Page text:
When Grand Slams arrive, it's tempting to articulate a symmetry between men
and women. Sampras equals Hingis, Rios matches Kournikova, Chang is Sanchez
Vicario. But these days, any such comparison is about as valid as a wood
racket. The plot lines for each gender vary so much that any effort to weave
a sport-wide through them is pointless.
So, let's begin by taking a look at the women's game. Billie Jean King
recently told me that she thinks the Corel WTA Tour is deeper than it's been
in decades, since the years when the likes of her, Evonne Goolagong, Chris
Evert, Virginia Wade, Martina Navratilova and Tracy Austin were all competing
at the same time.
This year's French Open figures to be an incredible showdown -- and a
powerful venue for setting the rest of the year's agenda. Martina Hingis, of
course, is the favorite, and her recent win at the Italian Open gave her even
more confidence (if that's possible). The Williams sisters have arrived as
fullscale players. Anna Kournikova is getting better every week, including
her first win over Hingis ten days ago in Berliln. Lindsay Davenport still
has miles of her best tennis ahead. Veterans like Jana Novotna, Amanda
Coetzer, Conchita Martinez and Arantxa Sanchez Vicario are right in the thick
of things. Perhaps the biggest wild card is Monica Seles, tenacious but no
doubt grief-stricken by her father's recent death. Oh, and in case we've
forgotten, Iva Majoli won this thing last year.
Here's how the 16 seeds would shake out should they reach their appointed
1. Martina HIngis
12. Nathalie Tauziat
9. Irina Spirlea
8. Venus Williams
3. Jana Novotna
13. Anna Kournikova
16 Lisa Raymond
6. Monica Seles
5. Amanda Coetzer
11. Mary Pierce
15. Dominique van Roost
4. Arantxa Sanchez Vicario
7. Conchita Martinez
10. Iva Majoli
14. Sandrine Testud
2. Lindsay Davenport
The Hunted Hingis
Hingis' losses this year to Venus, Kournikova and Davenport have likely given
her that sense of doubt, that eerie feeling that she's being followed, pursued
and ready to be stuffed. As much as she must remain the favorite, I foresee a
cranky, besieged quality to her tennis that will not make it easy to earn her
first French Open crown. Her early rounds figure to be easy, but in the
quarters she'll likely face the winner of Spirlea and Venus. Though Hingis
and Venus have split their four matches this year, Hingis taking the most
recent tussle in the Italian final, you can tell that the way Hingis is
currently playing she's not enamoured of dealing with Venus' arsenal. Their
match in Rome was deadlocked at 3-all in the third when Hingis ran the table,
whipping through the last three games. But one can only be impressed by
Venus' skill at playing on Hingis' native surface, European clay.
Assuming Venus can get by Ai Sugiyama in the second round (Sugiyama is the
highest-ranked player who's unseeded), and also counting on Spirlea to keep
her head in check, their round of 16 match figures to be a doozy. Spirlea is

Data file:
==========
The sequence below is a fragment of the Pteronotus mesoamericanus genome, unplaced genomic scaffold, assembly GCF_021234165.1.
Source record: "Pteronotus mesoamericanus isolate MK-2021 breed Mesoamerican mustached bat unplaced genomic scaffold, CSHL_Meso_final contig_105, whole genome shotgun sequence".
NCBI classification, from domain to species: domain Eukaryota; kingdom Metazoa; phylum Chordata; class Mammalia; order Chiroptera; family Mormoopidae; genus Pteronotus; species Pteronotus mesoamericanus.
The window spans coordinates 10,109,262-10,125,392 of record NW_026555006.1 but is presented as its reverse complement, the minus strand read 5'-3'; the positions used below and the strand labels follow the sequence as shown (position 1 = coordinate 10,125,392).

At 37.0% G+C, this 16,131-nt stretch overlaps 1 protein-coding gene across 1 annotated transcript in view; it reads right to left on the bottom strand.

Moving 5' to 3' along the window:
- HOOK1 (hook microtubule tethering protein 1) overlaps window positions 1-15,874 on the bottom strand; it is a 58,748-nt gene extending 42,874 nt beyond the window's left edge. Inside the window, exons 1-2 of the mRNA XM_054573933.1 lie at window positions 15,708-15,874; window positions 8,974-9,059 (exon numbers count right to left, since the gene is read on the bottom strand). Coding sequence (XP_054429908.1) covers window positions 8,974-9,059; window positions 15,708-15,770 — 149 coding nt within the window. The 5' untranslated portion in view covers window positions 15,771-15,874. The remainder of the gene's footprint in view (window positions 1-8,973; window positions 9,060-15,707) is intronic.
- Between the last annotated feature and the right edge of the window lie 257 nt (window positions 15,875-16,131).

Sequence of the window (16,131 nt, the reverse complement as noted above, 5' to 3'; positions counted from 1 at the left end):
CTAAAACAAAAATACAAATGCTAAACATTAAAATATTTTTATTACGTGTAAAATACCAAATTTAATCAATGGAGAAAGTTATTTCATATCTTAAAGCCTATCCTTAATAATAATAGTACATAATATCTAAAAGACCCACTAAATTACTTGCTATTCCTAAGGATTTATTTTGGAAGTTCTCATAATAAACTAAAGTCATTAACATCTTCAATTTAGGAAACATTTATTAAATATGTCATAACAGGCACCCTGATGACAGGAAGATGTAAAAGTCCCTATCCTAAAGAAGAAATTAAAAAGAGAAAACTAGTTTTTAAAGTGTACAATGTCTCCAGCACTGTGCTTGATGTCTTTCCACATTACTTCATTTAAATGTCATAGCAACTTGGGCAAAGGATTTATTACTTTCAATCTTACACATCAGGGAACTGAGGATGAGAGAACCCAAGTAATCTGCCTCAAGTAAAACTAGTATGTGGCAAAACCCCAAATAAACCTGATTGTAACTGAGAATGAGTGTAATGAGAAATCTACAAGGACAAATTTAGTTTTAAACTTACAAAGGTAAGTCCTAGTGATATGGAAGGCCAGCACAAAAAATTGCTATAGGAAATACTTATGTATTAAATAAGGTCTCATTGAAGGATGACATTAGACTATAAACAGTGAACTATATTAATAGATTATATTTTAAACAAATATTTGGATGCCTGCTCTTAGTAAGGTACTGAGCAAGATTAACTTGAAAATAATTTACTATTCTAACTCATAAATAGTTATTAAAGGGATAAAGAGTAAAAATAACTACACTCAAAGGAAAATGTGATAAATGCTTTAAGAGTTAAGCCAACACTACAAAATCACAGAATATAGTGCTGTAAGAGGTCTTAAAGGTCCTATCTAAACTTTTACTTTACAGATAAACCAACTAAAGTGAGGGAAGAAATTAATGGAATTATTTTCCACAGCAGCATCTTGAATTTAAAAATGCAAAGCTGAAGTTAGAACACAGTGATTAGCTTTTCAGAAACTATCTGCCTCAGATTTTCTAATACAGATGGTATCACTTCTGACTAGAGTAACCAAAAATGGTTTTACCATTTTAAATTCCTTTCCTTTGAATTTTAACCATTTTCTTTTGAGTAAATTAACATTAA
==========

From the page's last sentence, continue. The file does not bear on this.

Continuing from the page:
starting to come into form, and can beat anyone on a given day -- and also
play some of the most lackluster tennis in the world when the muse doesn't
strike her. I'll give Venus the slight edge in this one; something will annoy
Spirlea at a critical stage and the tents will fold up.
In the next quarter, Kournikova's got a great chance to make a big splash
versus Novotna in the round of 16. This is Anna's match for the taking.
Novotna's least effective surface is clay, and Kournikova has a game that's
fluid enough for all surfaces. Her likely quarterfinal opponent will be
Seles, who even in the wake of her father's death figures to turn on the juice
for a few rounds. But Kournikova has confidence from having beaten Seles at
Lipton. Moreover, she's got the mobility to hang with Monica and force the
three-time French champ into fatigue and errors.
On the other half of the draw, Amanda Coetzer has been playing her brand of
airtight, rabbit-like tennis. But she's got a tough first-rounder against
talented Swiss southpaw Patty Schnyder. If Coetzer can grub her way through
this, and I think she will, she'll move smoothly to the round of 16, probably
versus the mercurial Mary Pierce. For my money, Pierce is now becoming an
overvalued stock. She's a less talented, less accomplished female Andre
Agassi: a crowdpleaser who hits the tar out of the ball but rarely delivers.
Most times, she's blown Coetzer off the court, but here I'll give the nod to
the South African.
But Coetzer's run will end in the quarters when she meets an even craftier
version of herself in Arantxa Sanchez Vicario. For most of the last year,
Arantxa has been in the doldrums, still searching for the form that made her
number one several years ago. This year in Paris, aided by a benign draw, I
see the Spaniard reaching the semis. Her most compelling match will be in the
round of 16 versus either Dominique van Roost or, most engaging of all, Serena